Saturday, October 31, 2009

Happy Halloween!

In the spirit of Halloween and Time Fishing, here are five animated shorts from the golden age of animation (and theaters), in chronological order. Beware of haunted houses, grinning ghosts, and dancing skeletons!

1. Haunted House (Disney, 1929)

This is a classic tale of a gimmick-laden gag haunted house, complete with a lengthy skeleton dance number. But the main reason to watch this is for the joy of seeing the mouse prince of commercialism having the crap scared right out of him.

2. Hittin' the Trail to Hallelujah Land (Warner Bros., 1931)

This is one of my all-time favorite cartoons. I originally found it on one of those dollar store 6-hour cartoon tapes, sandwiched between some of the lamer color Popeye material and the 1970s Three Stooges 'toons. It's mainly known as one of the Censored Eleven, a group of Warner Bros. cartoons that have not aired publicly since the 1960s on account of their racist content. Frankly, I never really saw what was so racist about it, especially when viewed alongside cartoons like . I love it for its eerie graveyard sequence, catchy tune, and twisty-mustachioed villain. Also keep an eye out for the overt ripoff of Steamboat Willie.

3. Minnie the Moocher (Max Fleischer, 1932)

Here is one of the all-time weirdest Betty Boop shows. And if you've ever watched a Betty Boop cartoon, you know that's saying a lot. Betty gets upset with her parents, grabs Bimbo, and flees her house, running headlong into a cavern inhabited by a ghostly rotoscoped Cab Calloway disguised as a dancing walrus, while ghoulish creatures frolic in the background.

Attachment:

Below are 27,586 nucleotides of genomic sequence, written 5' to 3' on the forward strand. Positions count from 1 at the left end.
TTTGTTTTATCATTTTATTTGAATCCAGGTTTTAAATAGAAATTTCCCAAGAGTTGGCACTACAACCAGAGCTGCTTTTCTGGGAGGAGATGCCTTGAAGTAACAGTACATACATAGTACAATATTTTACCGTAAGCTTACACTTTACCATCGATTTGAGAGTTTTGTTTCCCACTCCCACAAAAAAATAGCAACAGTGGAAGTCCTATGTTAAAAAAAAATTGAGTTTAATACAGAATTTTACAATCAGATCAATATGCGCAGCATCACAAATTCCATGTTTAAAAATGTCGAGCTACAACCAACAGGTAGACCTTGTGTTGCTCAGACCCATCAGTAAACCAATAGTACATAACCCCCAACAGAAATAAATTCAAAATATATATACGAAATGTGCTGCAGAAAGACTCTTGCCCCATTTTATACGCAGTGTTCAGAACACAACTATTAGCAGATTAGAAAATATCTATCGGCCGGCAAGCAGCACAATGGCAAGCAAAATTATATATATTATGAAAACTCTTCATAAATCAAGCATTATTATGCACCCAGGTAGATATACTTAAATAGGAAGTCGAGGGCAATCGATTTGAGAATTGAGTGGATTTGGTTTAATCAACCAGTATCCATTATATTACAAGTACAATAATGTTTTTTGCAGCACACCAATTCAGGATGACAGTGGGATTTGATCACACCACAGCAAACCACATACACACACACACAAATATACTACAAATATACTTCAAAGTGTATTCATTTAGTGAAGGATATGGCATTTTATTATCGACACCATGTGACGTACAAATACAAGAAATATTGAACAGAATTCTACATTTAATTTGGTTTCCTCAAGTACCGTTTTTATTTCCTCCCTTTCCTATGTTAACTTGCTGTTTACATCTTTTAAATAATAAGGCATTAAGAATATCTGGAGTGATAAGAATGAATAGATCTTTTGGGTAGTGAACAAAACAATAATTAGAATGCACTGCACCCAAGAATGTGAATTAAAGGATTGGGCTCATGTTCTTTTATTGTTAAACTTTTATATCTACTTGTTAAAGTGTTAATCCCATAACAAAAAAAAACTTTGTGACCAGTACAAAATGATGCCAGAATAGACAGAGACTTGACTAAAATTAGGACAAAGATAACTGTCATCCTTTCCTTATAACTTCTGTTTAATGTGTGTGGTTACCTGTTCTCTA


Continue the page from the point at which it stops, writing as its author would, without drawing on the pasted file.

4. Skeleton Frolic (Columbia, 1937)

Admittedly, this film is more or less an outright plagiarism of Disney's 1929 short The Skeleton Dance. They were both directed by the same animation genius, Ub Iwerks, also known as the guy who actually created Mickey Mouse. But it is, to me, a more evolved and nuanced version of the earlier subject. It's also in color and brimming with frightful gags and moody color schemes.

5. Jasper and the Haunted House (1942)

The last cartoon on here is also one of the most unusual. It's a George Pal Puppetoon, a stop-motion feature from a series of other subjects also starring the young black child named Jasper. George Pal was accused of racism for his cartoons, but I think those were overblown claims from an overly sensitive time. This one I love just for how extraordinary is. Plus, the scarecrow and his raven are some of my favorite cartoon villains I've ever seen.

My favorite line from this one: "I SHO GOT ME A MESS O' PIE."

Happy Halloween!


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